CORRECT

                PL/SQL procedure successfully completed.

                • 5. Re: Display RAISE_APPLICATION_ERROR message in oracle forms
                  CraigB

                  user597769 wrote:

                   

                  Folks,

                   

                  thanks for all your efforts ! however, I don't think you guys have understood my requirement very well - or possibly I haven't framed it well. Let my try again -

                   

                  I have a server side stored procedure which does a raise_application_error with the user-defined message, say, "hello world". I need this message to be displayed in the form from where the procedure is called. I get the message to be displayed using just the simple message(SQLERRM) statement in forms. However, the message that is displayed is something like this "ora-200001: hello world. ora-06512 blah..blah....". What I want to display is just the hello world which is the user - defined message I have coded. Now, there are ways to do that by writing other use-defined functions/procedures in form libraries (as you have rightly demonstrated) or server-side, which is fine. However, what I want to know is whether there is any oracle provided methods which allow this.

                   

                  thanks

                  Well, the value of the SQLERRM is just a string, so you can use Oracle Built-ins to substring, trim, etc., the SQLERRM string anyway you want. First, you know that the "user-defined" exception will start with "ORA-200001: "  therefore, you can start the process by removing this from the string.  For example:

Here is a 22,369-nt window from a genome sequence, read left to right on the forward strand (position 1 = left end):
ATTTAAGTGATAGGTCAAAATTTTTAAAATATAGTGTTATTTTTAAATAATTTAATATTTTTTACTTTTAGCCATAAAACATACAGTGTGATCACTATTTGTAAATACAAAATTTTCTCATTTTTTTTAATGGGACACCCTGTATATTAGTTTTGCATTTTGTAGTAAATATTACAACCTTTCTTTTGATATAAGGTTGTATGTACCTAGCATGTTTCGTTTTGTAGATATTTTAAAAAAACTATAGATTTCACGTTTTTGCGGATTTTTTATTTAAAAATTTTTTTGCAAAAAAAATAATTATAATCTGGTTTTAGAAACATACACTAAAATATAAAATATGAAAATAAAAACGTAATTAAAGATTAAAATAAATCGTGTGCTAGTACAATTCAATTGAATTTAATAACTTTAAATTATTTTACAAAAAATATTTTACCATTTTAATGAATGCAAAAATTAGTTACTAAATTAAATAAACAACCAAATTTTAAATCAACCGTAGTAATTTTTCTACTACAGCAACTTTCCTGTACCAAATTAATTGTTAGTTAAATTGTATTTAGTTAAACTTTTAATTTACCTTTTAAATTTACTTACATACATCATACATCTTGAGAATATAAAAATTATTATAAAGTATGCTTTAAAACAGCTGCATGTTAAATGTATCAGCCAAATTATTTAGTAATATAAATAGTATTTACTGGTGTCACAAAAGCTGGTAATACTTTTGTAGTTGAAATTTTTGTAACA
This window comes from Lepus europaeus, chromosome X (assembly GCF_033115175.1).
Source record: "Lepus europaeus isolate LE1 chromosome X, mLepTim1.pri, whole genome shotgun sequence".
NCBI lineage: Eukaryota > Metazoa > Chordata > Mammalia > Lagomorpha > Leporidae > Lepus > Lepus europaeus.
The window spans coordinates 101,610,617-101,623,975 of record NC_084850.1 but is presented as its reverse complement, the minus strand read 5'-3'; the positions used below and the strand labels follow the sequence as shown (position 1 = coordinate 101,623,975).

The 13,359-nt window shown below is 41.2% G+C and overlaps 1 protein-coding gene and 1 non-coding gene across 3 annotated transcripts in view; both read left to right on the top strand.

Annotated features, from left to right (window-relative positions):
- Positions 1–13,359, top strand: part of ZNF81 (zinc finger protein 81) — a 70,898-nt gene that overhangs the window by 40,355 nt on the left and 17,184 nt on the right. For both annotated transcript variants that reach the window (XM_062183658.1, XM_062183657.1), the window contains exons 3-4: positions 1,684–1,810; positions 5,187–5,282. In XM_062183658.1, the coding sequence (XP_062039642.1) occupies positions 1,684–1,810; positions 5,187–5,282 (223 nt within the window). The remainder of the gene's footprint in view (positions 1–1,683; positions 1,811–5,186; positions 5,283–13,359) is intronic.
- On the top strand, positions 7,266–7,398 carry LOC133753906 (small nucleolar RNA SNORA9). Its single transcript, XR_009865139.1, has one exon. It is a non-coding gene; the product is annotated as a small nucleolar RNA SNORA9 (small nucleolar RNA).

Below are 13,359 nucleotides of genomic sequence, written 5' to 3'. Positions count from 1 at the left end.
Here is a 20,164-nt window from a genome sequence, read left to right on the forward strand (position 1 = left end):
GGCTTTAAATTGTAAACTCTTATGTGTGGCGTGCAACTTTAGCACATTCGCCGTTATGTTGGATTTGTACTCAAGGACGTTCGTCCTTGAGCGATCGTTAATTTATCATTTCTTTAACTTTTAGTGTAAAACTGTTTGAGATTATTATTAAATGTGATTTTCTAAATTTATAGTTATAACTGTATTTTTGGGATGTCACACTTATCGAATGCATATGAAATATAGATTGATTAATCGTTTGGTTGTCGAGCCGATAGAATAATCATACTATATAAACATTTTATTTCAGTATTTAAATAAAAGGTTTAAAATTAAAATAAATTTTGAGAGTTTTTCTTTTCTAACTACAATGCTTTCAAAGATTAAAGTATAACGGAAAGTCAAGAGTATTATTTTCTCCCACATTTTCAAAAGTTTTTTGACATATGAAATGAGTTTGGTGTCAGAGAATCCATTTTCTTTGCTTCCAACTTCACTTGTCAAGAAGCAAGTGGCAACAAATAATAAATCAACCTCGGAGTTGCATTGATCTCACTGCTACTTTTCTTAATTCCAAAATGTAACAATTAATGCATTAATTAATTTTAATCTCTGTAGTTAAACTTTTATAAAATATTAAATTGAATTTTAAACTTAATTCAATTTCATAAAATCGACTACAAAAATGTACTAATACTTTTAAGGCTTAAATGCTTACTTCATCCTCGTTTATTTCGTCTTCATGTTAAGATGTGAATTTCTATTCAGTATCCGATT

DECLARE
                    v_err_msg VARCHAR2(240) := SQLERRM;
                    v_disp_msg VARCHAR2(240);
                  BEGIN
                    v_disp_msg := substr(v_err_msg,13,Length(v_err_msg));
                    Clear_Message;
                    Message(v_disp_msg);
                    Pause;
                   END;
                  

                   

                  The output from this will be: 'Hello World. ORA-06512 blah..blah....".

                   

                  Now that you've gotten rid of the first part (the User Defined Error number), you can remove the rest by substringing the SQLERRM up to where the ORA-06512 message starts.  Expanding on the above sample code...

                   

                   

                  DECLARE
                    v_err_msg VARCHAR2(240) := SQLERRM;
                    v_disp_msg VARCHAR2(240);
                   BEGIN
                    v_disp_msg := substr(v_err_msg,13,Length(v_err_msg));
                    v_disp_msg := substr(v_disp_msg,1,instr(v_disp_msg,'ORA',1)-1);
                    Clear_Message;
                    Message(v_disp_msg);
                    Pause;
                  END;
                  

                   

                  The output from this will be: 'Hello World. '.  This is a fairly simplistic example, but it demonstrates how to parse the string.

                   

                  Craig...

                  • 6. Re: Display RAISE_APPLICATION_ERROR message in oracle forms
                    Gurujothi

                    Hi Parag,

                     

                      Based on some validation you want to display message to user right???

                     

                      Create the following procedure in your form(Program Unit)

                     

                    PROCEDURE p_message(p_string varchar2) IS

                    BEGIN

                      fnd_message.set_name ('FND', 'FND_GENERIC_MESSAGE');

                      fnd_message.set_token('MESSAGE',p_string);

                      fnd_message.show;

                    END;

                     

                    and wherever you want to show message just call the procedure as the following,

                     

                    e.g

                    p_message('Sorry,Invalid password');

                     

                    Regards,

                    Guru.